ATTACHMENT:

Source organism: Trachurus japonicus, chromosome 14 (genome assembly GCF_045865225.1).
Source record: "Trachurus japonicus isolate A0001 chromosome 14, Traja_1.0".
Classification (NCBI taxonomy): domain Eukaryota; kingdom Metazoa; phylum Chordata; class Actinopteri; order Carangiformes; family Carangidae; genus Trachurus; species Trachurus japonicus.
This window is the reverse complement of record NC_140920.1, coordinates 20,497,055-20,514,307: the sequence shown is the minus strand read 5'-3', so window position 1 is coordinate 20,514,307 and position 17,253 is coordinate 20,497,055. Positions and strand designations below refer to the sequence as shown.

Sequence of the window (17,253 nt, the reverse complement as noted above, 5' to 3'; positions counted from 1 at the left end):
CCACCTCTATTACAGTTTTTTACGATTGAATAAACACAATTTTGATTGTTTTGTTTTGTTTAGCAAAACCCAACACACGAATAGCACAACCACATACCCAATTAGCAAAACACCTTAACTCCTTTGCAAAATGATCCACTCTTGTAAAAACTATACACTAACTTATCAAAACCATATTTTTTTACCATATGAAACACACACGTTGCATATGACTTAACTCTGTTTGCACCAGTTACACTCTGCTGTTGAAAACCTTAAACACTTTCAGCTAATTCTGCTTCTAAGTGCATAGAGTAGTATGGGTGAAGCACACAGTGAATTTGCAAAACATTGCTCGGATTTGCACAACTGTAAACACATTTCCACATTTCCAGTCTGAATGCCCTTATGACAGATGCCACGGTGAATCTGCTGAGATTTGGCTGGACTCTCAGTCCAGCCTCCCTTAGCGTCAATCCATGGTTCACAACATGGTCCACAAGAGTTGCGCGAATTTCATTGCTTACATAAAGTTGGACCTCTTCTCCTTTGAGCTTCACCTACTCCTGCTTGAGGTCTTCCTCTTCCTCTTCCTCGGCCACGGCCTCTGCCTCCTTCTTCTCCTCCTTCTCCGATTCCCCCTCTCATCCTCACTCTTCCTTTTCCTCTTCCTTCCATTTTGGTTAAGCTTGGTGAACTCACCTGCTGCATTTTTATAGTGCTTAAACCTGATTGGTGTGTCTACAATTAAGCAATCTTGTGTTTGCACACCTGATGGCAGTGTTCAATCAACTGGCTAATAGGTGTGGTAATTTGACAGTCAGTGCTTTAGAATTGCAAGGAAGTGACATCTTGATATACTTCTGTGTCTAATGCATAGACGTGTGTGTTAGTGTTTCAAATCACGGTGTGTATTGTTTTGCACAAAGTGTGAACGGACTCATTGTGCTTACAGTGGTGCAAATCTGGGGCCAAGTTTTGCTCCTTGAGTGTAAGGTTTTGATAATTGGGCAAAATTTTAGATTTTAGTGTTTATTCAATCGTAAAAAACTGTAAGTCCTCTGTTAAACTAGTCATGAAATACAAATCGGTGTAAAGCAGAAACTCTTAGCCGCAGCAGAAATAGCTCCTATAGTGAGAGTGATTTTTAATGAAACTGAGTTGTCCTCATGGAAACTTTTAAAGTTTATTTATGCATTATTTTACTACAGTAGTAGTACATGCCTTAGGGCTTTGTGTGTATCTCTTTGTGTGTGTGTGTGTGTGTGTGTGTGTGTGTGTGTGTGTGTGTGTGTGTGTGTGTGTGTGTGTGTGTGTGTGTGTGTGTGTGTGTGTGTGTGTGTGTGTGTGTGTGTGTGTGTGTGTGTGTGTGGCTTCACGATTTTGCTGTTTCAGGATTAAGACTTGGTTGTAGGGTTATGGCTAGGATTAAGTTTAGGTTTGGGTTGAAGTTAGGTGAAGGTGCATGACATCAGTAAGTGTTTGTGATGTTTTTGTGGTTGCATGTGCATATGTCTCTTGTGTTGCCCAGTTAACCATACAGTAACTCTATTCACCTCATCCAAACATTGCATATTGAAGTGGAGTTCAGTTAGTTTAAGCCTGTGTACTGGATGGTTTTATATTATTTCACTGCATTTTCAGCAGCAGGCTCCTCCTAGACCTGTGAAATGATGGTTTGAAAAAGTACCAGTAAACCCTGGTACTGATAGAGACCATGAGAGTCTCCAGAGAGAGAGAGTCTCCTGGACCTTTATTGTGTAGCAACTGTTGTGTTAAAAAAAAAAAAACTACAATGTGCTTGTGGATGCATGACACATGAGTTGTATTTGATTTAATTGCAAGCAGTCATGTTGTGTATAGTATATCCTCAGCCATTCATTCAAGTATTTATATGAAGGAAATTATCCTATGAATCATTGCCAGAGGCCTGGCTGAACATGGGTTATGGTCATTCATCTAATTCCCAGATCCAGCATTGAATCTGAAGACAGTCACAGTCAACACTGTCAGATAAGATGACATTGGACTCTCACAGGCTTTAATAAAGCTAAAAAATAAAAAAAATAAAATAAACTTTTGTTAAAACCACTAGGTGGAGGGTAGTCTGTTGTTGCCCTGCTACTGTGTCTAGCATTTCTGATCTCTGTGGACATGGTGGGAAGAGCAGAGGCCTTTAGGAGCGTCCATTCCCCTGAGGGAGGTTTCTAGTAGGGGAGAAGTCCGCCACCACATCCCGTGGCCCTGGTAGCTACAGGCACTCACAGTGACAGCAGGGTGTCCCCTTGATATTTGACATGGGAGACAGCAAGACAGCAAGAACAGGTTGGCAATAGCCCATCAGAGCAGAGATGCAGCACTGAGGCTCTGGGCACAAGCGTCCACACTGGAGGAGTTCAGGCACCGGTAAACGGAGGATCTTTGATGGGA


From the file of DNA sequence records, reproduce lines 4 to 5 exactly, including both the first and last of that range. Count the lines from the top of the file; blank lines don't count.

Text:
This window is the reverse complement of record NC_140920.1, coordinates 20,497,055-20,514,307: the sequence shown is the minus strand read 5'-3', so window position 1 is coordinate 20,514,307 and position 17,253 is coordinate 20,497,055. Positions and strand designations below refer to the sequence as shown.

Sequence of the window (17,253 nt, the reverse complement as noted above, 5' to 3'; positions counted from 1 at the left end):